The Time is Right for Obama to Visit Israel

Reading the Akron Beacon Journal today, I came across this headline: “Obama tries to win over skeptical Russians.”

After reaching out to the Islamic world in speeches in Turkey and Egypt, President Barack Obama sought once more to speak directly to the hearts and minds of another audience that has been hostile to the United States: the Russian public. …

Just as the president sprinkled his speeches in the Middle East with references to the Quran and partnership with the Muslim world, Obama spoke knowledgeably to Russians about issues close to their hearts.

It was vintage Obama, reaching out directly to the people, speaking honestly — “he quietly criticized Russia’s increasingly authoritarian politics and aggressive foreign policy — without lecturing or accusing the Kremlin” — and earning their trust.

Several times, Obama made references that might sound like platitudes anywhere else — but which struck a powerful chord with Russians.

It’s time that Obama went to Israel, and made the same kind of appeal to skeptical Jews.

I understand why he didn’t start with Israel. Obama has reached out first to those — in Iran, the Arab world, and Russia — who are most suspicious of the United States and its foreign policy, after eight years of tough talk and sabre-rattling by George Bush. That makes sense.

Now, though, he has an Israel problem. According to a recent Jerusalem Post Poll — much discussed and emailed in the Jewish community — only 6 percent of Jewish Israelis consider Obama pro-Israel. A whopping 50 percent believe he is pro-Palestinian — up from only 14 percent in May.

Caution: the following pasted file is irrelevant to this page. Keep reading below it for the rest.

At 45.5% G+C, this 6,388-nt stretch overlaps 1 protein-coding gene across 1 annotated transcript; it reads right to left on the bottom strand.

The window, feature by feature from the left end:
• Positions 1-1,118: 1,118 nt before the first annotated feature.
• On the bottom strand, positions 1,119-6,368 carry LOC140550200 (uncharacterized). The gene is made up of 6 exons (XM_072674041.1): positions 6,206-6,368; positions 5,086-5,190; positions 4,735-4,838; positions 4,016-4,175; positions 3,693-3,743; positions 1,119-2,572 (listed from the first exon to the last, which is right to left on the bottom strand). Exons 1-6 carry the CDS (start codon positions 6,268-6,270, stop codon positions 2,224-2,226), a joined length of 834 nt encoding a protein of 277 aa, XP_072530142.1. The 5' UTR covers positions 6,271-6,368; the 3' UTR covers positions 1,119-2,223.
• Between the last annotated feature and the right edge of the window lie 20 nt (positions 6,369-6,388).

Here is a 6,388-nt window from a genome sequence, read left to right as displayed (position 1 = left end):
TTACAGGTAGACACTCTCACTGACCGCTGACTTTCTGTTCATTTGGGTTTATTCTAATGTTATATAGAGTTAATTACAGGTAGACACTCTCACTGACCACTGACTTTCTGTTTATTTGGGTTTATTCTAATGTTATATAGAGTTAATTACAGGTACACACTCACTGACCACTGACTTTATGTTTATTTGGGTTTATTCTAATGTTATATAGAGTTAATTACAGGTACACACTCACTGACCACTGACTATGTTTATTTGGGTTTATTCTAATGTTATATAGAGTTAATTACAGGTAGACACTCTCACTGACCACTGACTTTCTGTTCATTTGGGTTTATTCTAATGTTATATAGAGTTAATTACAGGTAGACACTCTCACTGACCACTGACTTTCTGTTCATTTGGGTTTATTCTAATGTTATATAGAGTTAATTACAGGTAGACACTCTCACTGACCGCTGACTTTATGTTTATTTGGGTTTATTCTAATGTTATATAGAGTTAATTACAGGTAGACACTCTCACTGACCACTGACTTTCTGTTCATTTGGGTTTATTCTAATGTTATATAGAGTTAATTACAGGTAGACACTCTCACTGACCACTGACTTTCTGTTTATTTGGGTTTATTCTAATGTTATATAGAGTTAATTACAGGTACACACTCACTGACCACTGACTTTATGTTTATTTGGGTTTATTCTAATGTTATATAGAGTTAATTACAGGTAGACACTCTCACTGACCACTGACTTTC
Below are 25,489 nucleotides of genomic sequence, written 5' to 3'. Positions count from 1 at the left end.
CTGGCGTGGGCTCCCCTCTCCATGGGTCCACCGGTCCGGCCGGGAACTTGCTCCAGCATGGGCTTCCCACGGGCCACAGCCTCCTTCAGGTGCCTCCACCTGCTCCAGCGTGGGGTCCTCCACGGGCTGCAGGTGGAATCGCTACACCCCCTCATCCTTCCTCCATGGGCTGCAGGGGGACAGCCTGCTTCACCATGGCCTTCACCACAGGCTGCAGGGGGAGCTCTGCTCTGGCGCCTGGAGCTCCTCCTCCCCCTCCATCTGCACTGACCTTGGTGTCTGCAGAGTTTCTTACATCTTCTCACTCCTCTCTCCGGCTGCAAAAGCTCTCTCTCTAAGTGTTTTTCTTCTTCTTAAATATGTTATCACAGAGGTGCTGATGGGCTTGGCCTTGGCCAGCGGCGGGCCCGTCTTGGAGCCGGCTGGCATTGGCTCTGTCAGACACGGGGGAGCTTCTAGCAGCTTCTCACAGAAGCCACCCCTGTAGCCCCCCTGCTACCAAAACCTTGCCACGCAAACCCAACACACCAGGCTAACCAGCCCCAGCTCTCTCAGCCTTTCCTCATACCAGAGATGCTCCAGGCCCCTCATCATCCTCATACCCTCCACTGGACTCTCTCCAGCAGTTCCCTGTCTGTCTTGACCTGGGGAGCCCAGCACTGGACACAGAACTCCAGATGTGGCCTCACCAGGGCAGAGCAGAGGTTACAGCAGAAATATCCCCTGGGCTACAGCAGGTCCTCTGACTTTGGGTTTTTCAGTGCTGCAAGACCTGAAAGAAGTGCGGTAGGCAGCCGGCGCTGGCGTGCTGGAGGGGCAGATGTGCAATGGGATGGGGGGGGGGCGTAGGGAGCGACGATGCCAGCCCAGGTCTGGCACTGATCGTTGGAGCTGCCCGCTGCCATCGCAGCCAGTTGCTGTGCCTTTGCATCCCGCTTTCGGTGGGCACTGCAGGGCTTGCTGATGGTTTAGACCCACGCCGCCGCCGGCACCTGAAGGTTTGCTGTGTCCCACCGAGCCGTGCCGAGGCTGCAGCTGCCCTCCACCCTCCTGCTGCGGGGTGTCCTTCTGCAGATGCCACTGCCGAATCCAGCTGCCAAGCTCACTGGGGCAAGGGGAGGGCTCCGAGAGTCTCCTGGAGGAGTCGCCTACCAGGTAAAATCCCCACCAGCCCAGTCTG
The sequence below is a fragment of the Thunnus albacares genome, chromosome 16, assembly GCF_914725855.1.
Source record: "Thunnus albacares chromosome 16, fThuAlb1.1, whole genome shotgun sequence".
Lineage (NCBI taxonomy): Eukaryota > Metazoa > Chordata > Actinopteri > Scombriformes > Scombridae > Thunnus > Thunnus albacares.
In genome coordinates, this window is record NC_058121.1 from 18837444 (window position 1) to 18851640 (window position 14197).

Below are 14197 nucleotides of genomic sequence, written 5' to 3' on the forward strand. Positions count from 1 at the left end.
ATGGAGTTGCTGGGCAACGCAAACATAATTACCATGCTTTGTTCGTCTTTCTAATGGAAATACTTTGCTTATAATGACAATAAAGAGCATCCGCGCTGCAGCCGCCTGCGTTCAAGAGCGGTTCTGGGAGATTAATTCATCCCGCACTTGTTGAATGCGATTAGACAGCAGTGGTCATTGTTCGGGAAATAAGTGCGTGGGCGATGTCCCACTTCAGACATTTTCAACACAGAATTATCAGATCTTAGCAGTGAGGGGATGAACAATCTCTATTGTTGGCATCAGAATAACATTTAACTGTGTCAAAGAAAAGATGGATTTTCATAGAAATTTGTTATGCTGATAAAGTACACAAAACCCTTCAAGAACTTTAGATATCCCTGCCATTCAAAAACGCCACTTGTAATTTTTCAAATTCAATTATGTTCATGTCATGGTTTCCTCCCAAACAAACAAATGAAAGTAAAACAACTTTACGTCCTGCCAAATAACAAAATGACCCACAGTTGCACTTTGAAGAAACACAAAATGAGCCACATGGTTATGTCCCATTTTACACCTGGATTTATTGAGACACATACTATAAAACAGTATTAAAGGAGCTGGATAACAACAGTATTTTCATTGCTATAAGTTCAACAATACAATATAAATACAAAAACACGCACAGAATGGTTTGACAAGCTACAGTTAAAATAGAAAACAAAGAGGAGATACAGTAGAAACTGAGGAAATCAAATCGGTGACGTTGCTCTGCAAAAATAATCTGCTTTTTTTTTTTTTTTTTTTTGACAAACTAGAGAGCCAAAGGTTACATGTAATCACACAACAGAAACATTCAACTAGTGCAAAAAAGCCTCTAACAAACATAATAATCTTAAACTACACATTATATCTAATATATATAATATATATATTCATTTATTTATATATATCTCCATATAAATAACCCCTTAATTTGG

This, about a president who went to Cairo — the heart of the Muslim world — and declared that America’s bond with Israel “is unbreakable.”

Clearly, there is a growing credibility gap.

There’s an article in Haaretz today by Aluf Benn, who I’m not prone to agree with, but who makes a good point. Benn notes that while many Israelis might actually support a settlement freeze, when Obama called for exactly that, absolutely no one on the political left in Israel sided with him over Netanyahu. One reason, Benn writes, is that:

Obama did not try to communicate with the Israeli public and convince them that freezing settlements will be an important and positive step to contribute to peace and a better future. Obama addressed the Arabs and Muslims, but not the Israelis.

For the Obama administration, it’s not just an issue of assuaging the Israeli public, and thus making American Jews feel better. If the Israeli public understood they had a true friend in the White House, a large segment might line up behind Obama, increasing pressure on their prime minister to compromise on settlements and other tough, intractable issues coming down the pike.

The other day, a U.S. Congressman with unassailable pro-Israel and pro-Obama credentials put it this way: “[The Israeli] public needs to be predisposed to follow” the United States’ lead on peace talks.

The best way for that to happen is for Obama to go to the Jewish homeland and speak to Israelis directly, honestly, and from the heart.

Tags: ,

2 Responses to “The Time is Right for Obama to Visit Israel”

  1. Grosen says:

    You’re right—it is time. Perhaps some of the key national Jewish leaders can put some pressure on him to visit sooner as opposed to later.

  2. Neurotic Dem says:

    Know any?

Leave a Reply